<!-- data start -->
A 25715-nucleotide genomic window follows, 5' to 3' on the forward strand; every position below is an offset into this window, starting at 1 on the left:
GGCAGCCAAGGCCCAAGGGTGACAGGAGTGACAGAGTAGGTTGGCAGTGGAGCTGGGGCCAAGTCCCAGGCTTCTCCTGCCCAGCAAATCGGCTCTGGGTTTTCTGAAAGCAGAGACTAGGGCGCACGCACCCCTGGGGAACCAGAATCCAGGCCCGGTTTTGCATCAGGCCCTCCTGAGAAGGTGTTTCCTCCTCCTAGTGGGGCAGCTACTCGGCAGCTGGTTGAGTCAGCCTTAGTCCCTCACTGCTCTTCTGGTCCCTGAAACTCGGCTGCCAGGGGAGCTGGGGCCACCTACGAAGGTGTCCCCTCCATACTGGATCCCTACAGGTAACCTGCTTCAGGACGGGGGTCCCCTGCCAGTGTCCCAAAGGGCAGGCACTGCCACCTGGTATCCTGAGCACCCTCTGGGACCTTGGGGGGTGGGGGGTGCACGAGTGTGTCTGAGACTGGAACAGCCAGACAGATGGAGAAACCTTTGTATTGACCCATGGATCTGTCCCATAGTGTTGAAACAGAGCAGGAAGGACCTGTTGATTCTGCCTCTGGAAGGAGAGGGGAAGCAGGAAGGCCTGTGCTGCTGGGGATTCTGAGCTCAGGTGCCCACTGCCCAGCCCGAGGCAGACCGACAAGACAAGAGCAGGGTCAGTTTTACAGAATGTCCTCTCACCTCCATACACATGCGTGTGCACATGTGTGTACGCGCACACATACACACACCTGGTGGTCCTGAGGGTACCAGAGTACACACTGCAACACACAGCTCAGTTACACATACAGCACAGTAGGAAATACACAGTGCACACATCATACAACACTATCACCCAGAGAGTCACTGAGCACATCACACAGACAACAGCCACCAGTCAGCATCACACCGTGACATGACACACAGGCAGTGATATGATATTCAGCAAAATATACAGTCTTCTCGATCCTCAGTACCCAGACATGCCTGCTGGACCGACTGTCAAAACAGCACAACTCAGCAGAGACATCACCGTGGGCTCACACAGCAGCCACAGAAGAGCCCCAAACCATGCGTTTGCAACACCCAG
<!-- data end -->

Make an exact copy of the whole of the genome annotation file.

A 25715-nucleotide genomic window follows, 5' to 3' on the forward strand; every position below is an offset into this window, starting at 1 on the left:
GGCAGCCAAGGCCCAAGGGTGACAGGAGTGACAGAGTAGGTTGGCAGTGGAGCTGGGGCCAAGTCCCAGGCTTCTCCTGCCCAGCAAATCGGCTCTGGGTTTTCTGAAAGCAGAGACTAGGGCGCACGCACCCCTGGGGAACCAGAATCCAGGCCCGGTTTTGCATCAGGCCCTCCTGAGAAGGTGTTTCCTCCTCCTAGTGGGGCAGCTACTCGGCAGCTGGTTGAGTCAGCCTTAGTCCCTCACTGCTCTTCTGGTCCCTGAAACTCGGCTGCCAGGGGAGCTGGGGCCACCTACGAAGGTGTCCCCTCCATACTGGATCCCTACAGGTAACCTGCTTCAGGACGGGGGTCCCCTGCCAGTGTCCCAAAGGGCAGGCACTGCCACCTGGTATCCTGAGCACCCTCTGGGACCTTGGGGGGTGGGGGGTGCACGAGTGTGTCTGAGACTGGAACAGCCAGACAGATGGAGAAACCTTTGTATTGACCCATGGATCTGTCCCATAGTGTTGAAACAGAGCAGGAAGGACCTGTTGATTCTGCCTCTGGAAGGAGAGGGGAAGCAGGAAGGCCTGTGCTGCTGGGGATTCTGAGCTCAGGTGCCCACTGCCCAGCCCGAGGCAGACCGACAAGACAAGAGCAGGGTCAGTTTTACAGAATGTCCTCTCACCTCCATACACATGCGTGTGCACATGTGTGTACGCGCACACATACACACACCTGGTGGTCCTGAGGGTACCAGAGTACACACTGCAACACACAGCTCAGTTACACATACAGCACAGTAGGAAATACACAGTGCACACATCATACAACACTATCACCCAGAGAGTCACTGAGCACATCACACAGACAACAGCCACCAGTCAGCATCACACCGTGACATGACACACAGGCAGTGATATGATATTCAGCAAAATATACAGTCTTCTCGATCCTCAGTACCCAGACATGCCTGCTGGACCGACTGTCAAAACAGCACAACTCAGCAGAGACATCACCGTGGGCTCACACAGCAGCCACAGAAGAGCCCCAAACCATGCGTTTGCAACACCCAG